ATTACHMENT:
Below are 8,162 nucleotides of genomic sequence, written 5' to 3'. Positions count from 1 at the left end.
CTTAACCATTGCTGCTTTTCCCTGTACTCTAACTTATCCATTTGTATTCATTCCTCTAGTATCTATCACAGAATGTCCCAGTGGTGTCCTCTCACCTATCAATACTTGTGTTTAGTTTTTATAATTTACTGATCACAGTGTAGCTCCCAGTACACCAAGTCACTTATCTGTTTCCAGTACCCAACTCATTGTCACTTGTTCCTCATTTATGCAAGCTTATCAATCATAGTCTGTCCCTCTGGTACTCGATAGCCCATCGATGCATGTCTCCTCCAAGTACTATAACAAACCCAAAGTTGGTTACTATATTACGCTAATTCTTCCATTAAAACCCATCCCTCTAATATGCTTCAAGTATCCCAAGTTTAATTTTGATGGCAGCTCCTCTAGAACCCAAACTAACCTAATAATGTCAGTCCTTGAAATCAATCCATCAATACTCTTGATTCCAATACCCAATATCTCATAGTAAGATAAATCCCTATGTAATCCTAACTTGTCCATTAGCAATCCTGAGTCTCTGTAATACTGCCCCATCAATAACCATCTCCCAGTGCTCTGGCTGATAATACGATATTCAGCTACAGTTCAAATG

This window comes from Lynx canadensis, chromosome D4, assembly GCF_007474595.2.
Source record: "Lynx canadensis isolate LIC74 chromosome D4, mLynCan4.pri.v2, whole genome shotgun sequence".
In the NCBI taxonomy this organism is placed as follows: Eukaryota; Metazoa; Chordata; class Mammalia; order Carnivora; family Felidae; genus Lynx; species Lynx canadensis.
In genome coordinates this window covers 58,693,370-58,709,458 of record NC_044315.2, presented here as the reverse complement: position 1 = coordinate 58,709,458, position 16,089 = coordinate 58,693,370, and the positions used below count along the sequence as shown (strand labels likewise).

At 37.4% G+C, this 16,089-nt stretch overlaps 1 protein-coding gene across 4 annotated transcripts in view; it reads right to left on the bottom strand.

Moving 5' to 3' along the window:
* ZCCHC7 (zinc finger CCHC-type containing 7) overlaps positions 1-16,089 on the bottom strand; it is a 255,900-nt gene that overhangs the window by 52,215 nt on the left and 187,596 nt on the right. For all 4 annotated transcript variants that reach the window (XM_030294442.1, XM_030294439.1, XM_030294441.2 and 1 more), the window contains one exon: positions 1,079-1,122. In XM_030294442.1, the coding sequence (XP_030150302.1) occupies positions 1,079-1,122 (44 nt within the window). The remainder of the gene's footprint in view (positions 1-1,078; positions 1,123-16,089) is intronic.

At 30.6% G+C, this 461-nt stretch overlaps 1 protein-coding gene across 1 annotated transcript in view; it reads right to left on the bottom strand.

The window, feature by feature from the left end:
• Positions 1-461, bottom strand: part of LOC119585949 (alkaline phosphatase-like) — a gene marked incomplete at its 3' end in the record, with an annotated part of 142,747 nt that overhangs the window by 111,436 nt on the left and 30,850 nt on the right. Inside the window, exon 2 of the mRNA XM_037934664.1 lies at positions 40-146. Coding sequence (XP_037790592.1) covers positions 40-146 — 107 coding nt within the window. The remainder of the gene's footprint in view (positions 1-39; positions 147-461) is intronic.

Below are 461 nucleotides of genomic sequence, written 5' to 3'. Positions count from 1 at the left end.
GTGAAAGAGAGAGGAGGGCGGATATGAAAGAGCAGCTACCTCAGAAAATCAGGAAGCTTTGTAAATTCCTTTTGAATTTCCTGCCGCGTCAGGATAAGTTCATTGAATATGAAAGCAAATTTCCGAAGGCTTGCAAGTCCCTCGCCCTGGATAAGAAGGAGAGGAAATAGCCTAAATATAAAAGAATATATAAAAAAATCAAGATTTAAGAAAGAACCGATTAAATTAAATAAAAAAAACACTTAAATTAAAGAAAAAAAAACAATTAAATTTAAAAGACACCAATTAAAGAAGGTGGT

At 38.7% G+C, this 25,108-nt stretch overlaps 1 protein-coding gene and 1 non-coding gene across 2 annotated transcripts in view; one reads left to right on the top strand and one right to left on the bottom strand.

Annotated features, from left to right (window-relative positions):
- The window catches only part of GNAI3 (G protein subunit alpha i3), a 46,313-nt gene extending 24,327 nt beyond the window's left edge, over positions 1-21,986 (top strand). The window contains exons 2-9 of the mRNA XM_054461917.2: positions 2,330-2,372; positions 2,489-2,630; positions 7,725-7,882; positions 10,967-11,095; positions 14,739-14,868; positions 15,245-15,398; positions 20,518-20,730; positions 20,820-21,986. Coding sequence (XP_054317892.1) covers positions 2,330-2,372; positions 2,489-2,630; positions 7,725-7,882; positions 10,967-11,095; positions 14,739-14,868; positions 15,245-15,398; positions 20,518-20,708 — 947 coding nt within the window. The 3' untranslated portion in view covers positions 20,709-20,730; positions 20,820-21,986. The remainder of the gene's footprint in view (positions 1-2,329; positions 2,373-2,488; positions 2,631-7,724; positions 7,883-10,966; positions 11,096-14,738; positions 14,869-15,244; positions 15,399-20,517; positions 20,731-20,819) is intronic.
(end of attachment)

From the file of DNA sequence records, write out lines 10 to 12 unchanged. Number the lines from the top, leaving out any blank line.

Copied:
At 30.6% G+C, this 461-nt stretch overlaps 1 protein-coding gene across 1 annotated transcript in view; it reads right to left on the bottom strand.

The window, feature by feature from the left end:
• Positions 1-461, bottom strand: part of LOC119585949 (alkaline phosphatase-like) — a gene marked incomplete at its 3' end in the record, with an annotated part of 142,747 nt that overhangs the window by 111,436 nt on the left and 30,850 nt on the right. Inside the window, exon 2 of the mRNA XM_037934664.1 lies at positions 40-146. Coding sequence (XP_037790592.1) covers positions 40-146 — 107 coding nt within the window. The remainder of the gene's footprint in view (positions 1-39; positions 147-461) is intronic.